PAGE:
Now 12 1/2 years later, I know I made the right decision.


  • GD

    We all experience this disease differently. My PSA was 1.2 prior to radiotherapy and yet I had a large tumor growing out of my prostate and invading my bowel! The only clue was constipation and increasing discomfort in the lower pelvic area.

    Now it's in my lungs and liver. Hence the chemo. It's now 11 days since infusion...I threw up early this morning and woke up with diarrhea...I'm hoping for some respite soon.


  • Sorry to hear this. Zofran for nausea was the only thing that worked for me.


  • Praying for you

  • Partner--the best way to get by this period is exactly what you use to do. Exercise as often as possible. Daily if you can do, but take a Sabbath day of rest. Diet is important. Some people adopt a muscle builders program of Whey Protein, mixed with like pomegranate concentrate, using Almond unsweetened milk, using also one of the Health Food Store Energy Green powders. And many make sure they have plenty of Vitamin C, and a high dose multi Vitamin B complex, lots of D3, E, and if ok with your Doctors an Iron supplement, such as iron Chelate---every other day. but the iron depends on your red blood cell count. And the Chemo, probably knocked the hell out of it. But as they say if your count is ok do not supplement. Also avoiding the things that you think will boost you, like caffeine, and sugar of any kind is usually out.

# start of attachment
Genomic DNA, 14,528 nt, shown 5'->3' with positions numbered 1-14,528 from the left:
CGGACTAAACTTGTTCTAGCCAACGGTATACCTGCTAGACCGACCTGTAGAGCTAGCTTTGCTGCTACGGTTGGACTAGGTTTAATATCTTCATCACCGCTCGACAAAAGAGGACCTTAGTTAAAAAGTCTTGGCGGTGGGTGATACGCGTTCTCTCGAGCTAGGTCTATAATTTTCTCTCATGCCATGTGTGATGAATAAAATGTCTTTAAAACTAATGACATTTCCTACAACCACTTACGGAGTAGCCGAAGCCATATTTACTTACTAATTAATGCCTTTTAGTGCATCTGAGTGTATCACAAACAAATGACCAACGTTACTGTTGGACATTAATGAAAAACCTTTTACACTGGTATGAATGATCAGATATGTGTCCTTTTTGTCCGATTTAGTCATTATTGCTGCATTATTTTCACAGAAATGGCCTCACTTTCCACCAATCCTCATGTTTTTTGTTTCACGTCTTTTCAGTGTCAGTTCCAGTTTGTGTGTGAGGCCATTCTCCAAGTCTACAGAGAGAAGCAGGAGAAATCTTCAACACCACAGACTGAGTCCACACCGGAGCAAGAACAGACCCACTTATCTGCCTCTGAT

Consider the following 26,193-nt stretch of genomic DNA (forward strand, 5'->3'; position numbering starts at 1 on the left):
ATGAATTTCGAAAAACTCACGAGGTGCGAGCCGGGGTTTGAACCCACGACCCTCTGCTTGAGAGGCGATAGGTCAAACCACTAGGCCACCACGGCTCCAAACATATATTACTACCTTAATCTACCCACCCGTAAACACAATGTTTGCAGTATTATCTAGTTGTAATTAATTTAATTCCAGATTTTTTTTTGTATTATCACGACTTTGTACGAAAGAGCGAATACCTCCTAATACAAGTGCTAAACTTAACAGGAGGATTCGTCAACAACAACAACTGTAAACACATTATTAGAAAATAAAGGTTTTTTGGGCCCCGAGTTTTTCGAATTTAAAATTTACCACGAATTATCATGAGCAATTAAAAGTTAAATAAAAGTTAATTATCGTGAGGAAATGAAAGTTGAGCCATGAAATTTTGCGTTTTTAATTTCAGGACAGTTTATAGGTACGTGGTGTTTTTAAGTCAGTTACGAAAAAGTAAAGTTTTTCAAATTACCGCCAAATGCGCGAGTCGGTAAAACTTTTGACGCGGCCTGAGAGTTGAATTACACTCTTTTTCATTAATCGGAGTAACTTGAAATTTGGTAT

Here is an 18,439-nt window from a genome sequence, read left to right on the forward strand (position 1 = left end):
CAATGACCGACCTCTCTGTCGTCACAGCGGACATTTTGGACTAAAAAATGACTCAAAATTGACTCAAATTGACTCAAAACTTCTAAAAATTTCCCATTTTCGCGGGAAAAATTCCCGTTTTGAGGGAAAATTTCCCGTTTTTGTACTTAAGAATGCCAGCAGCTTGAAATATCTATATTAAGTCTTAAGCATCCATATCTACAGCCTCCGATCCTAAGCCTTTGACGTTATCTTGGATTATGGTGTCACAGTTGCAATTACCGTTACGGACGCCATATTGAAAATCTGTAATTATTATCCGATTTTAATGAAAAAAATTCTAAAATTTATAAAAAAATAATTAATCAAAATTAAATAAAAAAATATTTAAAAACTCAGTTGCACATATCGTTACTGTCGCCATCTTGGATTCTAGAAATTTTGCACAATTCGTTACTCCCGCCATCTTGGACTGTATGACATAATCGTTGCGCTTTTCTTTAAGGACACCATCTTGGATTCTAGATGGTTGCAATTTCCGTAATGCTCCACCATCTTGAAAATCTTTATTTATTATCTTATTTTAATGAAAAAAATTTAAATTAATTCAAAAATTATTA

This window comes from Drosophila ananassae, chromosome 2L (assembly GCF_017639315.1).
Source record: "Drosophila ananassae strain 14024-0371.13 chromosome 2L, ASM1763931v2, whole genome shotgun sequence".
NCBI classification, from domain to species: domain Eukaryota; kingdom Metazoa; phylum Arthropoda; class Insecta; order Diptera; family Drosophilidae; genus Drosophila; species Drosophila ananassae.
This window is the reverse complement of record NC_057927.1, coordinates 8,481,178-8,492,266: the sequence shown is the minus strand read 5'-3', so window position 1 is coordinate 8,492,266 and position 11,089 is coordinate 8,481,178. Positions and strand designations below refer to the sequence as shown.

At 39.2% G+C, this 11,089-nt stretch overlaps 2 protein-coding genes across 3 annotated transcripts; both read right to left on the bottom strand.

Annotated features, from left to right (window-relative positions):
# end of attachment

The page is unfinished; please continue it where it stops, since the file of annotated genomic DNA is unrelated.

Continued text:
AS hard as it might seem, you need to drag yourself to a spa or gym and work out as much as you think you cannot--you can--and you will feel better for it. Part of the reason we often feel so tired out is the depression that temporarily goes along with chemo, and Pca in general. The word chemo in itself is depressing.


  • How are you doing chris?